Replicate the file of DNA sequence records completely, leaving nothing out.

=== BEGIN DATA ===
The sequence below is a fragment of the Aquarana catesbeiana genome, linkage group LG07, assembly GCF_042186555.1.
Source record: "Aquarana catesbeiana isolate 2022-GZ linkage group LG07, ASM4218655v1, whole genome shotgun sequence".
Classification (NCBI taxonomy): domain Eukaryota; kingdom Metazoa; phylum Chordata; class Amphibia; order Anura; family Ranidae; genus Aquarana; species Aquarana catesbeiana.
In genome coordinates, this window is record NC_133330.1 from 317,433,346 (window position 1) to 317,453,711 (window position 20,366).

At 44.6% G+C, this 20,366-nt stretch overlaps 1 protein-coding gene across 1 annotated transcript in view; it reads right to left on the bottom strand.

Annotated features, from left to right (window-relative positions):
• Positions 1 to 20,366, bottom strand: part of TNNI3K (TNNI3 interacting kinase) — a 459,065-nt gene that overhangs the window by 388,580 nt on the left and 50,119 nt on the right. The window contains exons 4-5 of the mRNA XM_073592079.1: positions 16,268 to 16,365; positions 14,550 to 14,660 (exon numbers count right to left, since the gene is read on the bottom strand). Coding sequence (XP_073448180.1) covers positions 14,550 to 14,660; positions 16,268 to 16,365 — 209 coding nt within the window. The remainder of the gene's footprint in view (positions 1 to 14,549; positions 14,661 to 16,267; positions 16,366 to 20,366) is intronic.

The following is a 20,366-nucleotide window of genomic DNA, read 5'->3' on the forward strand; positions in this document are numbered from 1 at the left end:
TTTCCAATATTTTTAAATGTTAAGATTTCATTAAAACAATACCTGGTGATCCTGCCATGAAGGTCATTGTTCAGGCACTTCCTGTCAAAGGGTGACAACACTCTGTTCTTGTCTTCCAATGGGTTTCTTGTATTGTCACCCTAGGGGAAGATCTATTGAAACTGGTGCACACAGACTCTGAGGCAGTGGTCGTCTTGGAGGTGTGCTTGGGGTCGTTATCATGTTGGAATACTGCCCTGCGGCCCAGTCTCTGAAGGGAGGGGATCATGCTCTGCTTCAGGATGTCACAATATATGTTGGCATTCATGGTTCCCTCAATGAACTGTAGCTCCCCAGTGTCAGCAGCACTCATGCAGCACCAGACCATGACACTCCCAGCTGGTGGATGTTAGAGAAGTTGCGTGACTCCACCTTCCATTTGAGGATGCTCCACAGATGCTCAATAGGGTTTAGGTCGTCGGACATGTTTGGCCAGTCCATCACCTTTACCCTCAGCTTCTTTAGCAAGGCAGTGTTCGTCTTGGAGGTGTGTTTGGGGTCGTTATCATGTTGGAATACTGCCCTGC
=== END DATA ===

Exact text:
The sequence below is a fragment of the Aquarana catesbeiana genome, linkage group LG07, assembly GCF_042186555.1.
Source record: "Aquarana catesbeiana isolate 2022-GZ linkage group LG07, ASM4218655v1, whole genome shotgun sequence".
Classification (NCBI taxonomy): domain Eukaryota; kingdom Metazoa; phylum Chordata; class Amphibia; order Anura; family Ranidae; genus Aquarana; species Aquarana catesbeiana.
In genome coordinates, this window is record NC_133330.1 from 317,433,346 (window position 1) to 317,453,711 (window position 20,366).

At 44.6% G+C, this 20,366-nt stretch overlaps 1 protein-coding gene across 1 annotated transcript in view; it reads right to left on the bottom strand.

Annotated features, from left to right (window-relative positions):
• Positions 1 to 20,366, bottom strand: part of TNNI3K (TNNI3 interacting kinase) — a 459,065-nt gene that overhangs the window by 388,580 nt on the left and 50,119 nt on the right. The window contains exons 4-5 of the mRNA XM_073592079.1: positions 16,268 to 16,365; positions 14,550 to 14,660 (exon numbers count right to left, since the gene is read on the bottom strand). Coding sequence (XP_073448180.1) covers positions 14,550 to 14,660; positions 16,268 to 16,365 — 209 coding nt within the window. The remainder of the gene's footprint in view (positions 1 to 14,549; positions 14,661 to 16,267; positions 16,366 to 20,366) is intronic.

The following is a 20,366-nucleotide window of genomic DNA, read 5'->3' on the forward strand; positions in this document are numbered from 1 at the left end:
TTTCCAATATTTTTAAATGTTAAGATTTCATTAAAACAATACCTGGTGATCCTGCCATGAAGGTCATTGTTCAGGCACTTCCTGTCAAAGGGTGACAACACTCTGTTCTTGTCTTCCAATGGGTTTCTTGTATTGTCACCCTAGGGGAAGATCTATTGAAACTGGTGCACACAGACTCTGAGGCAGTGGTCGTCTTGGAGGTGTGCTTGGGGTCGTTATCATGTTGGAATACTGCCCTGCGGCCCAGTCTCTGAAGGGAGGGGATCATGCTCTGCTTCAGGATGTCACAATATATGTTGGCATTCATGGTTCCCTCAATGAACTGTAGCTCCCCAGTGTCAGCAGCACTCATGCAGCACCAGACCATGACACTCCCAGCTGGTGGATGTTAGAGAAGTTGCGTGACTCCACCTTCCATTTGAGGATGCTCCACAGATGCTCAATAGGGTTTAGGTCGTCGGACATGTTTGGCCAGTCCATCACCTTTACCCTCAGCTTCTTTAGCAAGGCAGTGTTCGTCTTGGAGGTGTGTTTGGGGTCGTTATCATGTTGGAATACTGCCCTGC